THE CONDUCTOR – Review by Loren King

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The Conductor is an illuminating portrait of Marin Alsop, distinguished orchestra conductor, protégée of Leonard Bernstein, and the first woman to serve as music director of the Baltimore Symphony Orchestra, the São Paulo Symphony Orchestra, and the Vienna Radio Symphony Orchestra. Bernadette Wegenstein’s supremely entertaining film succeeds as a compelling portrait of the artist. But it is about so much more: an inside look at the rigors and politics of the classical music world that denied Alsop opportunities because of her gender and how the low-key but tenacious Alsop achieved her dream despite the obstacles.

While still at Juilliard in the 1980s, told that a girl couldn’t become a conductor, Alsop formed an all-women classical jazz ensemble, shown performing in irresistible clips. She studied conducting with Bernstein who not only nurtured her talent and determination but advised her to celebrate her singular, irrepressible style.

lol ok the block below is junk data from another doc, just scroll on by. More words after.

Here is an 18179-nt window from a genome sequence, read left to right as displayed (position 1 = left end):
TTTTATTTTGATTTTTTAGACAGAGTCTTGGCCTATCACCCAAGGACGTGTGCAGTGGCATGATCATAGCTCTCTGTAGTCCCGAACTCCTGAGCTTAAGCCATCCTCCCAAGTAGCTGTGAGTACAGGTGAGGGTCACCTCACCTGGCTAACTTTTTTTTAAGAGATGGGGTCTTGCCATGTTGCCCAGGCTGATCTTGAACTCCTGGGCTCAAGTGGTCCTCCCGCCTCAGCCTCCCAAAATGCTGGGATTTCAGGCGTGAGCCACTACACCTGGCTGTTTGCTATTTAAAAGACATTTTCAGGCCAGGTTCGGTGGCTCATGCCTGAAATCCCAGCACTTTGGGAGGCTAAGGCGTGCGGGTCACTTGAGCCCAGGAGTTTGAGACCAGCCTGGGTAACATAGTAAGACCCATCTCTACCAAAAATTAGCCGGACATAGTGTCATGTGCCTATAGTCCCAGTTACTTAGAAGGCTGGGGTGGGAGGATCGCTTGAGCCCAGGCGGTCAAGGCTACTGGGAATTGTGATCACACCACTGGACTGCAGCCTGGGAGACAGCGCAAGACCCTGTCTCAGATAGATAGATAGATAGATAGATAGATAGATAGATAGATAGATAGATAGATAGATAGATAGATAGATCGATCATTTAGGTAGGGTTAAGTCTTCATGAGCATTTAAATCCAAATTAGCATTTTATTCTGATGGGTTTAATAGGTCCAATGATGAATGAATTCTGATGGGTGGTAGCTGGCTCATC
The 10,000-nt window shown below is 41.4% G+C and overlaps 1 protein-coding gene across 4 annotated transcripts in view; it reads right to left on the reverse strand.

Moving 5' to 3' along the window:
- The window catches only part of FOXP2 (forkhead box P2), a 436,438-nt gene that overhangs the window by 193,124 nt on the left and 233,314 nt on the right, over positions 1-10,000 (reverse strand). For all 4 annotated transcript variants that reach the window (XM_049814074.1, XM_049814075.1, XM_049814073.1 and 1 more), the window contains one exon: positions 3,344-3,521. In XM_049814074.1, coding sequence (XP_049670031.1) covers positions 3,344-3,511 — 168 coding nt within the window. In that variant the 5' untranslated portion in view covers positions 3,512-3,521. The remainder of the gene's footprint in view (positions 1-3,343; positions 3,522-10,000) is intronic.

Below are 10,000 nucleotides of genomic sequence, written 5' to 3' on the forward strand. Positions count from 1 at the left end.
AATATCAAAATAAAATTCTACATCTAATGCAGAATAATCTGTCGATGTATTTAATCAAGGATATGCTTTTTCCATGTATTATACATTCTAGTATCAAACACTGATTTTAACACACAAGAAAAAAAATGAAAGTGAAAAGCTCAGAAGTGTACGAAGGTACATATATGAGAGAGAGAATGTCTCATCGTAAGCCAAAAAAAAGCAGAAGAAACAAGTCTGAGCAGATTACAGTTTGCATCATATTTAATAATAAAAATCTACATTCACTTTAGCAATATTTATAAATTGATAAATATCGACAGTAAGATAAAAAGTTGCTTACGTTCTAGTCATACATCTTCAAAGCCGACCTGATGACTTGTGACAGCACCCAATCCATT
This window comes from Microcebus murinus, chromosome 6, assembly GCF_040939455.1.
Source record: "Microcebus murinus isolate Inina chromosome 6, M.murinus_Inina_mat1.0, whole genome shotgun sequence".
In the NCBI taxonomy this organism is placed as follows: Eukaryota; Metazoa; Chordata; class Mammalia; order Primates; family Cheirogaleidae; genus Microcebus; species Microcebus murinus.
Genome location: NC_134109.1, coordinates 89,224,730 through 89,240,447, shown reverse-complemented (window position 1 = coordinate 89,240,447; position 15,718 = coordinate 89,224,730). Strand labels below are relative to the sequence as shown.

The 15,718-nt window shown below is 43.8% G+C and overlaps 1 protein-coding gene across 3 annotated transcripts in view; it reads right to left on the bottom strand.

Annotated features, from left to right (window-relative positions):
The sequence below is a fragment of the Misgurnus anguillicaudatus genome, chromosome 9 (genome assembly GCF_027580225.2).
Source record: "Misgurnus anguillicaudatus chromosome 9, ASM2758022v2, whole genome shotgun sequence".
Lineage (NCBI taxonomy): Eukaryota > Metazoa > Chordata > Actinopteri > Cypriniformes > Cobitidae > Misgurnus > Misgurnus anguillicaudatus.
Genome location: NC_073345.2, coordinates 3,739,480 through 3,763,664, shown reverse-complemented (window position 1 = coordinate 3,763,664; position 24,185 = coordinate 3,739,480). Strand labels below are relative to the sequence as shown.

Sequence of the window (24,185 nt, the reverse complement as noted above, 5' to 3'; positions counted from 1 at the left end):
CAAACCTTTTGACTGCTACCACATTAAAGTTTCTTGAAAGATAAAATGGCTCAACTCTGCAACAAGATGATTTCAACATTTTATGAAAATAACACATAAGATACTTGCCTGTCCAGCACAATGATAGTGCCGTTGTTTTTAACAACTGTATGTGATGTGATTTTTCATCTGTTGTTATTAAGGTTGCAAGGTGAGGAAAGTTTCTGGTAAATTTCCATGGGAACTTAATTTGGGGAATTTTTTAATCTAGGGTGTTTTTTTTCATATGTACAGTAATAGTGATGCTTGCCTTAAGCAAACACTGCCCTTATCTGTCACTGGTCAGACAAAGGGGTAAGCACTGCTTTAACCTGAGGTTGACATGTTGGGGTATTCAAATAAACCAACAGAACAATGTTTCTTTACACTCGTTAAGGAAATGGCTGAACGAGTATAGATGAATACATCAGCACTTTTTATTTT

The wealth of photographs and clips include many of Bernstein’s performances as well as Alsop at various stages of her life and work including her current teaching at Juilliard where she displays keen professionalism but is generous and kind, making her respected and liked by students. She also continues her mentor’s legacy in making classical music accessible to children.

Alsop is a magnificent and inspiring artist and The Conductor, which features various orchestras playing the majestic music of Mahler, Mozart, Beethoven, Schumann, Dvorak, Bernstein and many others, is an essential documentary for anyone who appreciates great art.

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Loren King

Loren King's features and film reviews appear regularly in the Boston Globe, Boston Spirit magazine and the Provincetown Banner. She writes Scene Here, a localfilm column, in the Boston Sunday Globe. A member of the Boston Society of Film Critics since 2002, she served as its president for five years.